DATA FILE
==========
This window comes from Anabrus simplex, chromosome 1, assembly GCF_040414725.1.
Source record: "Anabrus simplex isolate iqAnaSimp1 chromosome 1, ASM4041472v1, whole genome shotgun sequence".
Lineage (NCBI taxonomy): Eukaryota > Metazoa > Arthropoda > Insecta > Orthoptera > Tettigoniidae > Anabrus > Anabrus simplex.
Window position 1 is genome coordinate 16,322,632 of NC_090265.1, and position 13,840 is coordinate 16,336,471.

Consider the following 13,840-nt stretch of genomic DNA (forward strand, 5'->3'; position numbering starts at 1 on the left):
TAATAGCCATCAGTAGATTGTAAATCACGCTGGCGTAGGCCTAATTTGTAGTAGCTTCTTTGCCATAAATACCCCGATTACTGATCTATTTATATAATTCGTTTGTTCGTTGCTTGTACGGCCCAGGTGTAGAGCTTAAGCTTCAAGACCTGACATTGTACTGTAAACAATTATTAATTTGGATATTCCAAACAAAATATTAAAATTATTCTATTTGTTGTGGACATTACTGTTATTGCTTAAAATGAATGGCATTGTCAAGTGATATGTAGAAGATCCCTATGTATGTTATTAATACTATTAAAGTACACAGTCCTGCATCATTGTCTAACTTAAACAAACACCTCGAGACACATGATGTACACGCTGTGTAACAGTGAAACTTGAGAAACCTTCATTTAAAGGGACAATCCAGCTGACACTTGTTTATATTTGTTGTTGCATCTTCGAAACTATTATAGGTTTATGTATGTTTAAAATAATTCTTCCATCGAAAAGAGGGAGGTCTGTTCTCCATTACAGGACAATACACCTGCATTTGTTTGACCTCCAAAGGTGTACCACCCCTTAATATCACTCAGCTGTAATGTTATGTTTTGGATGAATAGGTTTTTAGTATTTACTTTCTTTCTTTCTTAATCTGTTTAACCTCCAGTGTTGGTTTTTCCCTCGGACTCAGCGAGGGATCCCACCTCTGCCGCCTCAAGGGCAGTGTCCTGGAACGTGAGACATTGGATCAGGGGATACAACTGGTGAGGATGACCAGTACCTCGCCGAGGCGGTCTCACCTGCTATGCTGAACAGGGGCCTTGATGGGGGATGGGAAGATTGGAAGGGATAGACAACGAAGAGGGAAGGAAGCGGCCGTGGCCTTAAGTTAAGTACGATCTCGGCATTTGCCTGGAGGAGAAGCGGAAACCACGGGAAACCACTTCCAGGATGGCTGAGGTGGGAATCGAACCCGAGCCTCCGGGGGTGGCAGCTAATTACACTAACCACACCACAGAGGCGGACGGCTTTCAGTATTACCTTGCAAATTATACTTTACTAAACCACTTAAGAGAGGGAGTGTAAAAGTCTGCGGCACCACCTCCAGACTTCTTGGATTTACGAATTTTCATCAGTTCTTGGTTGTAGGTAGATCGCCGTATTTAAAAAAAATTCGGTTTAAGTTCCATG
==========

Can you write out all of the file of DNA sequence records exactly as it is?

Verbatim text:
This window comes from Anabrus simplex, chromosome 1, assembly GCF_040414725.1.
Source record: "Anabrus simplex isolate iqAnaSimp1 chromosome 1, ASM4041472v1, whole genome shotgun sequence".
Lineage (NCBI taxonomy): Eukaryota > Metazoa > Arthropoda > Insecta > Orthoptera > Tettigoniidae > Anabrus > Anabrus simplex.
Window position 1 is genome coordinate 16,322,632 of NC_090265.1, and position 13,840 is coordinate 16,336,471.

Consider the following 13,840-nt stretch of genomic DNA (forward strand, 5'->3'; position numbering starts at 1 on the left):
TAATAGCCATCAGTAGATTGTAAATCACGCTGGCGTAGGCCTAATTTGTAGTAGCTTCTTTGCCATAAATACCCCGATTACTGATCTATTTATATAATTCGTTTGTTCGTTGCTTGTACGGCCCAGGTGTAGAGCTTAAGCTTCAAGACCTGACATTGTACTGTAAACAATTATTAATTTGGATATTCCAAACAAAATATTAAAATTATTCTATTTGTTGTGGACATTACTGTTATTGCTTAAAATGAATGGCATTGTCAAGTGATATGTAGAAGATCCCTATGTATGTTATTAATACTATTAAAGTACACAGTCCTGCATCATTGTCTAACTTAAACAAACACCTCGAGACACATGATGTACACGCTGTGTAACAGTGAAACTTGAGAAACCTTCATTTAAAGGGACAATCCAGCTGACACTTGTTTATATTTGTTGTTGCATCTTCGAAACTATTATAGGTTTATGTATGTTTAAAATAATTCTTCCATCGAAAAGAGGGAGGTCTGTTCTCCATTACAGGACAATACACCTGCATTTGTTTGACCTCCAAAGGTGTACCACCCCTTAATATCACTCAGCTGTAATGTTATGTTTTGGATGAATAGGTTTTTAGTATTTACTTTCTTTCTTTCTTAATCTGTTTAACCTCCAGTGTTGGTTTTTCCCTCGGACTCAGCGAGGGATCCCACCTCTGCCGCCTCAAGGGCAGTGTCCTGGAACGTGAGACATTGGATCAGGGGATACAACTGGTGAGGATGACCAGTACCTCGCCGAGGCGGTCTCACCTGCTATGCTGAACAGGGGCCTTGATGGGGGATGGGAAGATTGGAAGGGATAGACAACGAAGAGGGAAGGAAGCGGCCGTGGCCTTAAGTTAAGTACGATCTCGGCATTTGCCTGGAGGAGAAGCGGAAACCACGGGAAACCACTTCCAGGATGGCTGAGGTGGGAATCGAACCCGAGCCTCCGGGGGTGGCAGCTAATTACACTAACCACACCACAGAGGCGGACGGCTTTCAGTATTACCTTGCAAATTATACTTTACTAAACCACTTAAGAGAGGGAGTGTAAAAGTCTGCGGCACCACCTCCAGACTTCTTGGATTTACGAATTTTCATCAGTTCTTGGTTGTAGGTAGATCGCCGTATTTAAAAAAAATTCGGTTTAAGTTCCATG